Several midnight practitioners purposely- misled the public by being wild on promise but short on delivery. These entertainers almost literally had to flee auditoriums when their shows bombed because they fell far short of their inflated publicity.3T

As noted in Chapter 5, these hack ghost show operators "burnt up" a lot of territory for the skilled showmen. Theatre managers were hesitant to book another ghost show if they had already had a bad experience with one of these substandard productions. It was not so important that the show delivered every promise put forth in the advertising. Ghostmasters could get away with not delivering upon publicity promises, if their performance was professional and of good quality. If the audience had a good time, they would forget about the exact promises of the ad campaign. In Spooks-a.-Poppin' , Jim Ridenour and Harry Wise, two longtime ghost show performers, discuss this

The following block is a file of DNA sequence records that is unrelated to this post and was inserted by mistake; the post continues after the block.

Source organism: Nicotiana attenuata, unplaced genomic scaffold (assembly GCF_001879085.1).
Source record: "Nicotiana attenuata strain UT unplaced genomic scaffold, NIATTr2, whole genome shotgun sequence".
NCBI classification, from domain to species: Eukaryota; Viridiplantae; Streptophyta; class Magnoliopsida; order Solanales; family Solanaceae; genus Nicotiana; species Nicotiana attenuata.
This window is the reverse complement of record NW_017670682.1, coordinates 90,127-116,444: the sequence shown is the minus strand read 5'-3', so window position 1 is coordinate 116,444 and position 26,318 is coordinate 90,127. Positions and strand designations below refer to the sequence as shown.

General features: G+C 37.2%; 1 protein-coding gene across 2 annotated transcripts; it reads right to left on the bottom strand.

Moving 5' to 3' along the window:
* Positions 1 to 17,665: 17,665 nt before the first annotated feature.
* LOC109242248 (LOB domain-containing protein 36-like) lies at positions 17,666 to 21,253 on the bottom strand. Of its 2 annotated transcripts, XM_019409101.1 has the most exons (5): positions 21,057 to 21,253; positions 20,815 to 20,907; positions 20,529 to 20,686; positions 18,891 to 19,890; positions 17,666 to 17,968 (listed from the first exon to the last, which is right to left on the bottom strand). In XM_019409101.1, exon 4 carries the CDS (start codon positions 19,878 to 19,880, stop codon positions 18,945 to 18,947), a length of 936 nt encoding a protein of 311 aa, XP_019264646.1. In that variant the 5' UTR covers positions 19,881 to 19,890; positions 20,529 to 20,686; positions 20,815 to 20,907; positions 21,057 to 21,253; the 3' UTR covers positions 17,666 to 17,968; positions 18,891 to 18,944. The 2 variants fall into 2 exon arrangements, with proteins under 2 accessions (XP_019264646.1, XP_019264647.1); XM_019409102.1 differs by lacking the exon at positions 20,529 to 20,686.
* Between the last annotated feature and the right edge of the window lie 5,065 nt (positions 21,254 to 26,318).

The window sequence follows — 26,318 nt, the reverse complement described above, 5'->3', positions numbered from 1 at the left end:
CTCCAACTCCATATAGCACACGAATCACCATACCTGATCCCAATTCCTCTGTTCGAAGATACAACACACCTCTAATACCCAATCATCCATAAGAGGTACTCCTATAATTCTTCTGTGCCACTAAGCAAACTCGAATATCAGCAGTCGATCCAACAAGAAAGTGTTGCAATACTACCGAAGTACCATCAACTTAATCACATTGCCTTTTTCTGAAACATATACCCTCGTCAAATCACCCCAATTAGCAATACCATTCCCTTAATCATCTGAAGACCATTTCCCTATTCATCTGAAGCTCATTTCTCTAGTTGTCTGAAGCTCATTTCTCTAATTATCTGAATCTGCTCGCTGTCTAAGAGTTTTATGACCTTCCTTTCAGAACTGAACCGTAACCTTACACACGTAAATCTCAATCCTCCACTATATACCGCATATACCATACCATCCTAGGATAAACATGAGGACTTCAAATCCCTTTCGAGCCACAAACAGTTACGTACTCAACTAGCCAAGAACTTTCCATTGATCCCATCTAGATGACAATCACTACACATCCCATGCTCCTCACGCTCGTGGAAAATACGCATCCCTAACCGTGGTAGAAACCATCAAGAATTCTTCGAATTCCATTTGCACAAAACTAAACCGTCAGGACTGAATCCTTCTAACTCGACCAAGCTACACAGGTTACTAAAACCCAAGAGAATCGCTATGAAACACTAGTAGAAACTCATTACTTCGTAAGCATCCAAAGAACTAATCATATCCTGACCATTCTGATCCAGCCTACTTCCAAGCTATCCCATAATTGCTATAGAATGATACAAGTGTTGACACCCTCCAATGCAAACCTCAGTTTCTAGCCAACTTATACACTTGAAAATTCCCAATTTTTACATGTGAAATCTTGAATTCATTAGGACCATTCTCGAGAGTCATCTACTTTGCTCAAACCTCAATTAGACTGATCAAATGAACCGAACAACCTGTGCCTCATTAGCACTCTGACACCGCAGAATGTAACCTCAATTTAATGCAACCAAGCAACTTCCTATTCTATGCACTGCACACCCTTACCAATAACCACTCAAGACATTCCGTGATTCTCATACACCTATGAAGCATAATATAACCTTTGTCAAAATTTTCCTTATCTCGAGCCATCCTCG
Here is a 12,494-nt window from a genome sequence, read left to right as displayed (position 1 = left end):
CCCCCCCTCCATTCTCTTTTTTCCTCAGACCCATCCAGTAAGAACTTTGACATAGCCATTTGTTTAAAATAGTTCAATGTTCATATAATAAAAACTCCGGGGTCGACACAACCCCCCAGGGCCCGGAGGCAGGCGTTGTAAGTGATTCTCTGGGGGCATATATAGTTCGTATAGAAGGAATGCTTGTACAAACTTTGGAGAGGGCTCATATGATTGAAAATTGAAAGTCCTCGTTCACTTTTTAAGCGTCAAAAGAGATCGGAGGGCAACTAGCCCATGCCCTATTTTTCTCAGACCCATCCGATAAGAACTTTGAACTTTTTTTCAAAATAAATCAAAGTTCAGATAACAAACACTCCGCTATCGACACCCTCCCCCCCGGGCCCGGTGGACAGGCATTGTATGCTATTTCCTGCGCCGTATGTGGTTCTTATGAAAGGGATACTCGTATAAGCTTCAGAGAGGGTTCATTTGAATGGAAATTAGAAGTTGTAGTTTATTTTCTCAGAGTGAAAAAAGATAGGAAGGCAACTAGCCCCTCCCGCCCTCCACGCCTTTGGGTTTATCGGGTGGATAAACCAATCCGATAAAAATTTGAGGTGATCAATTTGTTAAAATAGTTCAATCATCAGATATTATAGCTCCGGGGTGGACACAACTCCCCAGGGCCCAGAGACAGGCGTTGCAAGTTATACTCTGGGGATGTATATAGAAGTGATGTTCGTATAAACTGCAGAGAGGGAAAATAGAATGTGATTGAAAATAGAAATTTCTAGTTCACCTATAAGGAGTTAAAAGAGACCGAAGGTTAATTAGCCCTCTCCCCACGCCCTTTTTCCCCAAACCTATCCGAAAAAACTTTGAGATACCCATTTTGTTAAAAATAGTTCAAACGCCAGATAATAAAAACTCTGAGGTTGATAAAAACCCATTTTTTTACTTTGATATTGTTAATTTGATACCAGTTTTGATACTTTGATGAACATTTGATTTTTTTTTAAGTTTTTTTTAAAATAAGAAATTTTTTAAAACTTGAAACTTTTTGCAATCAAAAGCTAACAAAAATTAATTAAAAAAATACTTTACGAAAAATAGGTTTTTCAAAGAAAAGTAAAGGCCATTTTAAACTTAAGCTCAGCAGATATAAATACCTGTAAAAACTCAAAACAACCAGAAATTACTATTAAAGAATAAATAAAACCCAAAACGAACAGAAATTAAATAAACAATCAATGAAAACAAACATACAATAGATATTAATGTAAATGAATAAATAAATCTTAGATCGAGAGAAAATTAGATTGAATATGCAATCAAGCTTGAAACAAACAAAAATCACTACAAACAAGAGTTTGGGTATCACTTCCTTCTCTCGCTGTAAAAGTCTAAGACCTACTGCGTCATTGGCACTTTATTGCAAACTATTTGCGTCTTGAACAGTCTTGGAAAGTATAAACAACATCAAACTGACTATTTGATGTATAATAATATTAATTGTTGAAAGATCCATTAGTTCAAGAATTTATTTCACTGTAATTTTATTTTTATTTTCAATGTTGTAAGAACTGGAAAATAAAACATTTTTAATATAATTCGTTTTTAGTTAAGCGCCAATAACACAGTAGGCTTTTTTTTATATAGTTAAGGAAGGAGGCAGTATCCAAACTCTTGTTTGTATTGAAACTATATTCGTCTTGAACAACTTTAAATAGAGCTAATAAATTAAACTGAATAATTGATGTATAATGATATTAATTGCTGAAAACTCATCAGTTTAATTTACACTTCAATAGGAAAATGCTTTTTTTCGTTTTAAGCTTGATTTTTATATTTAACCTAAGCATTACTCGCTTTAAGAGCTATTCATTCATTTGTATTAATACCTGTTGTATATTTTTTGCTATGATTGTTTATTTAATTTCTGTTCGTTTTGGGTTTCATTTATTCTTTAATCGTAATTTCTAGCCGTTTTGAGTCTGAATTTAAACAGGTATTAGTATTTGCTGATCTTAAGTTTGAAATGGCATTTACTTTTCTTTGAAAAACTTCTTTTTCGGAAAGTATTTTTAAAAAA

37walker, Ghostmasters 91,

165 very issue:

Ridenour- Campaign didn't mean a thing, did it?

Wise - Waw, campaign was to get 'em in there and then try to make 'em happy somehow.

Ridenour - Make 'em laugh a little. Forget they wasn't [sic] scared.

Wise - Here's the thing. If you make 'em laugh . . and you have a good, strong blackout, they'd usually leave the theatre happy.

If the show was shoddy, or of poor quality, however, audiences and theatre managers were unforgiving. These low-quality ghost shows gave the professionals a bad reputation, and also, perhaps even more unfortunate, provided a poor theatre experience for expectant youngsters :